The Yellow Teapot

The Yellow Teapot was created during the COVID lockdown. The teapot is a Goodwill find that I finally got around to rendering in oils. The needlework piece it sits on was made by my Greek grandmother a century ago as part of her wedding trousseau. She brought it with her to the U.S. as a teenager.

Her life in Greece was not easy. Her mother was a sometimes-functional often highly dysfunctional alcoholic who was forced to marry a man she hated (she was in love with his younger brother). They ran a boarding house in Athens and had 3 children. My grandmother was the eldest, so it very often fell to her to take care of her younger siblings. She didn’t get much education- just elementary school- but she was extremely bright and read voraciously. She was taught needle crafts and spent many hours working on lace making, embroidery, and sewing clothing.

She didn’t like to talk about her childhood but my impression was that she wasn’t shown much affection and was treated badly. Instead, she told us funny stories about her life as a child in Greece. I found out about all the other stuff much later.

During Prohibition, it was decided to send her mother and the three children to emigrate to America to prevent her from drinking. I believe that some relatives found them housing in Brooklyn, New York. (Nope, it didn’t work- it wasn’t like you couldn’t get the stuff.)
My grandmother and her sister, teenagers, were sent to work in the fashion district, since both were very capable seamstresses. Their brother was sent to high school and then college. He eventually became an accountant and worked for Consolidated Edison.

My grandmother quickly excelled and promoted at the New York City design house where she worked. Eventually she was the person who could look at a designer’s sketch and make the prototype garment for production in the appropriate fabrics. This requires a high level of spatial intelligence and engineering, as well as familiarity with how fabrics can be used. The pattern makers would take her work apart and use it to make patterns for different sizes. She made a lot of money for the time- enough for a down payment on a beautiful brick house in Fort Hamilton, Brooklyn, and a car bought outright when she married my grandfather.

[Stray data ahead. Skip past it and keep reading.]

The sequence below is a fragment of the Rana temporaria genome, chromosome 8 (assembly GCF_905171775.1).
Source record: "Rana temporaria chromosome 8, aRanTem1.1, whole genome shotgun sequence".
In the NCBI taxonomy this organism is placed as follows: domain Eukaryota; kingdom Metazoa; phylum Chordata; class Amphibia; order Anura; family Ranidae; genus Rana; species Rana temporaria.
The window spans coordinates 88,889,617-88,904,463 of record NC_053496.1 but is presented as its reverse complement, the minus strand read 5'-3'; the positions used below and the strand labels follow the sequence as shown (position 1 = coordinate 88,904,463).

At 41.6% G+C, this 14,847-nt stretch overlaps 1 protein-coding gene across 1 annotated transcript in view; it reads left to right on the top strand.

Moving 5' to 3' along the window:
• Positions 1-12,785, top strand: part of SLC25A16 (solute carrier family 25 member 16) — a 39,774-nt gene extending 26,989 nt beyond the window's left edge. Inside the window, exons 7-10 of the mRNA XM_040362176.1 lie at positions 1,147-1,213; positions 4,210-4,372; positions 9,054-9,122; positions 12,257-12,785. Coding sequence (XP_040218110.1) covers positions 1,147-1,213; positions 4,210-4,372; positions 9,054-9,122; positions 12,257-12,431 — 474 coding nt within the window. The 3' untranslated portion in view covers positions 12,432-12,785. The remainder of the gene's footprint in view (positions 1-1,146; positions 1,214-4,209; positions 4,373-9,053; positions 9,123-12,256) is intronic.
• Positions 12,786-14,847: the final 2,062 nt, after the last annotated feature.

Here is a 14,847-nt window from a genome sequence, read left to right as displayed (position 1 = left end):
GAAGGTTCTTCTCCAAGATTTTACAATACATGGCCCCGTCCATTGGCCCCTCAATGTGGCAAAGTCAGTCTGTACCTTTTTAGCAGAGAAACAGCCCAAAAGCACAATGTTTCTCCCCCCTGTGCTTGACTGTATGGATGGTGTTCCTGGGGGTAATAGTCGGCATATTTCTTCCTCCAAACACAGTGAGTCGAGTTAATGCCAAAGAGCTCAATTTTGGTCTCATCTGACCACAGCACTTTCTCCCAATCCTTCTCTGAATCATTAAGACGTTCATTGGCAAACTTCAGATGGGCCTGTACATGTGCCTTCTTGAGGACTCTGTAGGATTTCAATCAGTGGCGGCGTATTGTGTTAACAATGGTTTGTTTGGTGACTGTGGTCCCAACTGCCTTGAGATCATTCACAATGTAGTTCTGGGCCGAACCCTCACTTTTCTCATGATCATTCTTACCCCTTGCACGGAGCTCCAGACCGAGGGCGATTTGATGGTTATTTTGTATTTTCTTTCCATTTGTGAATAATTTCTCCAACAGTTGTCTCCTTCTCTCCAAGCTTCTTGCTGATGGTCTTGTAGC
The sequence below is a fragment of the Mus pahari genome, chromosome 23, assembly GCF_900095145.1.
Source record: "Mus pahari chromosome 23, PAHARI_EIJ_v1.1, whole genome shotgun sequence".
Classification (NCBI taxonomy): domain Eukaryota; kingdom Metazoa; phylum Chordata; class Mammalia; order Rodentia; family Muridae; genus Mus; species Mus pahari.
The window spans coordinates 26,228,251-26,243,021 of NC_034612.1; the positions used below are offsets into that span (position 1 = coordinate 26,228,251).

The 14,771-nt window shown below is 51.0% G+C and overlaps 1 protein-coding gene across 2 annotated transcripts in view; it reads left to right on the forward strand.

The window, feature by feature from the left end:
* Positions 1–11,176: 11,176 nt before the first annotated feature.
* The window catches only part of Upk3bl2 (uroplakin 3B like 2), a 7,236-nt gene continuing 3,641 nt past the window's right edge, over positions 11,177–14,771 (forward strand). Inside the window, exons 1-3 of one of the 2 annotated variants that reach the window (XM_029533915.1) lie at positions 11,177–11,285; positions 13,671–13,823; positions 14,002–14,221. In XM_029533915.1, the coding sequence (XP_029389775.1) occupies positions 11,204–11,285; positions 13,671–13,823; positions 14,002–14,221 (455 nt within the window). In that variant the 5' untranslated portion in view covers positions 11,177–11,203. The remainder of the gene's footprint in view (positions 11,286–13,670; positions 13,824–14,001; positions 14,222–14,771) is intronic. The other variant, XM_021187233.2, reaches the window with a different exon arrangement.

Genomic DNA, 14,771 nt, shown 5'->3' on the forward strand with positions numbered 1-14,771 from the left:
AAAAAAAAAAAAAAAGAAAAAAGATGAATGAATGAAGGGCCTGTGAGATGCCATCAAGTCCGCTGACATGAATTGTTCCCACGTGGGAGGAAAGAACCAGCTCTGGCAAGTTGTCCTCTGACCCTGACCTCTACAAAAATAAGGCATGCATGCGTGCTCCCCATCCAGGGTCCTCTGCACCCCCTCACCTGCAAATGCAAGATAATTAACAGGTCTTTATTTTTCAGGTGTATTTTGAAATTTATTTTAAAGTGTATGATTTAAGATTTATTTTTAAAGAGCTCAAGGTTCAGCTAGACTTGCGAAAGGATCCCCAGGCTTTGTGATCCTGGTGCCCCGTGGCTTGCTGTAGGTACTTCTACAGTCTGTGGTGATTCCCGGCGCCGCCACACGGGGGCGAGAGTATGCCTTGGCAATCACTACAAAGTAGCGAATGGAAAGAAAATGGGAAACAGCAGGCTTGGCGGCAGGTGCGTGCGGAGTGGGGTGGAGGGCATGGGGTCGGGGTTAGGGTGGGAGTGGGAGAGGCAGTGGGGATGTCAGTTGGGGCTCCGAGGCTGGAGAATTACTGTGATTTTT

This was an arranged marriage, just like her mother’s had been. She agreed to it because she had no choice, was getting to be a spinster (at age 23!) and so she was married off.
It was pretty obvious that he adored her and she could just about stand him. There was always lots of eye-rolling on her part, and she often complained about him to my mother. He could be exasperating, I think. Still, accepting that this was her life, and all those years married and raising two children gave them some degree of companionable existence.

An aside: it feels shockingly odd to be the eldest woman in my family now. Just can’t seem to wrap my head around it.

Back to the painting.
Once all grown up and married, my grandmother took all of her beautiful work out of its chest and she used it! Some were for every day, and some came out for holiday dinners.
Many of her beautiful fabric and lace pieces survive to this day. I had a couple of them given me years ago, and my mother had the rest. When my mother died this past September, I was able to get a few more.
The survivors are all very fragile. I have had the one depicted matted and framed behind glass for years. I was hesitant to take it out to photograph it for composing the painting, but I was careful.
I now have several of its sister pieces, and may do another painting some day.

Last year, I entered this painting in an art show in Tacoma, for artists over 60. It was a small venue, and I don’t think it got much traffic, but it won 2nd place in the show, and another of the artists in the show fell in love with it and bought it. It’s probably the only painting I’ve ever regretted selling. I did have a very nice print made, though.

“The Yellow Teapot” oil on wood, 11″ x 14″

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